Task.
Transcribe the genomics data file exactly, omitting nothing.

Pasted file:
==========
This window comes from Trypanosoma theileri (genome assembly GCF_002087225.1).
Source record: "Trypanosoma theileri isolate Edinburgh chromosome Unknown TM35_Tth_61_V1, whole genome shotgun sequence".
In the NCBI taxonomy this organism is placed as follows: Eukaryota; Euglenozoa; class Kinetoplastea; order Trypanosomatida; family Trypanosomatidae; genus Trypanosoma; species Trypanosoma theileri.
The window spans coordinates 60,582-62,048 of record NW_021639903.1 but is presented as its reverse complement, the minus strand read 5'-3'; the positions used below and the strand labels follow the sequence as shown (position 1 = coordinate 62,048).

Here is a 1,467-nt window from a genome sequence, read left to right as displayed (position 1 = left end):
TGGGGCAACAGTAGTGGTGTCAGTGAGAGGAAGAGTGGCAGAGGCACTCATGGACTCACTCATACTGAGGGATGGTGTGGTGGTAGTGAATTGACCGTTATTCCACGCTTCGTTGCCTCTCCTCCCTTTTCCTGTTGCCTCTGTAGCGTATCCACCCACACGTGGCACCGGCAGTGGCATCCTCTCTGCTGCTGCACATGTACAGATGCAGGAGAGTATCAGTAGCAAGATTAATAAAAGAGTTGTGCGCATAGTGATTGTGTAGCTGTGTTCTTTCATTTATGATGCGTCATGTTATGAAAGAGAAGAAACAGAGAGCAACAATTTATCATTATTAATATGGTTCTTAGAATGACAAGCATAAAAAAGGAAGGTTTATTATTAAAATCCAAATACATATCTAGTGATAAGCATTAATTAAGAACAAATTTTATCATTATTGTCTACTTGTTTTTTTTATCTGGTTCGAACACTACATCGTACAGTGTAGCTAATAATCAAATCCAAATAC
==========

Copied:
This window comes from Trypanosoma theileri (genome assembly GCF_002087225.1).
Source record: "Trypanosoma theileri isolate Edinburgh chromosome Unknown TM35_Tth_61_V1, whole genome shotgun sequence".
In the NCBI taxonomy this organism is placed as follows: Eukaryota; Euglenozoa; class Kinetoplastea; order Trypanosomatida; family Trypanosomatidae; genus Trypanosoma; species Trypanosoma theileri.
The window spans coordinates 60,582-62,048 of record NW_021639903.1 but is presented as its reverse complement, the minus strand read 5'-3'; the positions used below and the strand labels follow the sequence as shown (position 1 = coordinate 62,048).

Here is a 1,467-nt window from a genome sequence, read left to right as displayed (position 1 = left end):
TGGGGCAACAGTAGTGGTGTCAGTGAGAGGAAGAGTGGCAGAGGCACTCATGGACTCACTCATACTGAGGGATGGTGTGGTGGTAGTGAATTGACCGTTATTCCACGCTTCGTTGCCTCTCCTCCCTTTTCCTGTTGCCTCTGTAGCGTATCCACCCACACGTGGCACCGGCAGTGGCATCCTCTCTGCTGCTGCACATGTACAGATGCAGGAGAGTATCAGTAGCAAGATTAATAAAAGAGTTGTGCGCATAGTGATTGTGTAGCTGTGTTCTTTCATTTATGATGCGTCATGTTATGAAAGAGAAGAAACAGAGAGCAACAATTTATCATTATTAATATGGTTCTTAGAATGACAAGCATAAAAAAGGAAGGTTTATTATTAAAATCCAAATACATATCTAGTGATAAGCATTAATTAAGAACAAATTTTATCATTATTGTCTACTTGTTTTTTTTATCTGGTTCGAACACTACATCGTACAGTGTAGCTAATAATCAAATCCAAATAC